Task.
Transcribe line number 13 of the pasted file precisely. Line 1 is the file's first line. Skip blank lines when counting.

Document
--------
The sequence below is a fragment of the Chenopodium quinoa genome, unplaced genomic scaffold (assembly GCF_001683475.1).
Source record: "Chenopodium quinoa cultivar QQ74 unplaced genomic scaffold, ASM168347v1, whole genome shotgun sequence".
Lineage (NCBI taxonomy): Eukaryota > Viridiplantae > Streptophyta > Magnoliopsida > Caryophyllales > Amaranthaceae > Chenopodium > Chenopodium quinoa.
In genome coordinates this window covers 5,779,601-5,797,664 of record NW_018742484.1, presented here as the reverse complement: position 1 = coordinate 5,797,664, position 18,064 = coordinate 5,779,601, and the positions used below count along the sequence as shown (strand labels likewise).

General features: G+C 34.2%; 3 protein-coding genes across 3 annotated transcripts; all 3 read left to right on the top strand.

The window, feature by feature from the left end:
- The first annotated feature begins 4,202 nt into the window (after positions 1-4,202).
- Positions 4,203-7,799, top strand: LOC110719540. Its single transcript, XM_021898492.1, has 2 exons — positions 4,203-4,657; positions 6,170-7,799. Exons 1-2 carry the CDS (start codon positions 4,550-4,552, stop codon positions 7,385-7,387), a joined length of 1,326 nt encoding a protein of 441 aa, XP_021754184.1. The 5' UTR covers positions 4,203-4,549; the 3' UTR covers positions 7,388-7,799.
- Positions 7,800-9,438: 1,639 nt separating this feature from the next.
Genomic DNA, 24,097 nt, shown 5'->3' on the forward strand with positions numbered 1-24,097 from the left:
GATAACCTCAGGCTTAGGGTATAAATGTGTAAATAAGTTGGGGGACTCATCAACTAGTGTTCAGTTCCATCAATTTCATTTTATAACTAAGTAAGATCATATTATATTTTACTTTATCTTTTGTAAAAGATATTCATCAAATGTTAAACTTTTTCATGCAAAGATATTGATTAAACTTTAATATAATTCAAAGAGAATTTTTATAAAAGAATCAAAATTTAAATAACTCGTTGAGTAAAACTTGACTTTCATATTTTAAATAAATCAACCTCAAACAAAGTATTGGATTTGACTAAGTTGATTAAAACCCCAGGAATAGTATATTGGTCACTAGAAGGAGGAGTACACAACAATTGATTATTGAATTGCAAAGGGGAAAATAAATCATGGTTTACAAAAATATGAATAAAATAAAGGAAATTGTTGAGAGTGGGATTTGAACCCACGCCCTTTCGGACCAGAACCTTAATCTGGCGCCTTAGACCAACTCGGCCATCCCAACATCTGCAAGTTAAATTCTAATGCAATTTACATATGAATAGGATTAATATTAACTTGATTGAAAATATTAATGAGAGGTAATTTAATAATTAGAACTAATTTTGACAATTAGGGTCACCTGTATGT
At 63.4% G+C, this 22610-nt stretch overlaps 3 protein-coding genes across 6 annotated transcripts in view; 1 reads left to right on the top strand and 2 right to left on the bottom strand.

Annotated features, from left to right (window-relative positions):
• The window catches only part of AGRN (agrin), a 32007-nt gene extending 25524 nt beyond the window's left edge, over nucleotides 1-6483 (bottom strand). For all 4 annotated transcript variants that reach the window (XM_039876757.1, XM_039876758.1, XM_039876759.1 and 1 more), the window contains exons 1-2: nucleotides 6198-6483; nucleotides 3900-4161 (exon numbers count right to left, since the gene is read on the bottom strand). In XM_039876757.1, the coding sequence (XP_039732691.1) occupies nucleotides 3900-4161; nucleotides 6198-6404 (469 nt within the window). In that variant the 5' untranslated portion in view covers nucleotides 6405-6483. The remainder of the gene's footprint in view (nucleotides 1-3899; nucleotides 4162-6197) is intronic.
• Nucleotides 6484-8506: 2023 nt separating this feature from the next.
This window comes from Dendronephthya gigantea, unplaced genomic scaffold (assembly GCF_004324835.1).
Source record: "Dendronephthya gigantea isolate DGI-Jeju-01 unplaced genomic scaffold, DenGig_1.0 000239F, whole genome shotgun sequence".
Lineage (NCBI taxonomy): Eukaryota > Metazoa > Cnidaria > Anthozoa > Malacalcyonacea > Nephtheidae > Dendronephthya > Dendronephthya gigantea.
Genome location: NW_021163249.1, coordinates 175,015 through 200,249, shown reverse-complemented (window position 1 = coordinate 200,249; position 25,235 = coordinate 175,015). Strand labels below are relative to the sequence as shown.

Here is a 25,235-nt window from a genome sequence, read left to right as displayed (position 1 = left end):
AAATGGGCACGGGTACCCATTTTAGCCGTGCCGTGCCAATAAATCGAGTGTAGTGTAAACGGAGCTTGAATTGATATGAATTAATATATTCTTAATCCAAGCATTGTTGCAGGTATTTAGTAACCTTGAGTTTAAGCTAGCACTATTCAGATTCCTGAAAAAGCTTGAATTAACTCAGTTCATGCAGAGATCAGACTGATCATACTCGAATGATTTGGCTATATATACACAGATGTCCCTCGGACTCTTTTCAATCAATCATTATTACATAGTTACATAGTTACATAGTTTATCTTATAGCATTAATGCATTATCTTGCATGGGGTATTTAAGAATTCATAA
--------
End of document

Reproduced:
Annotated features, from left to right (window-relative positions):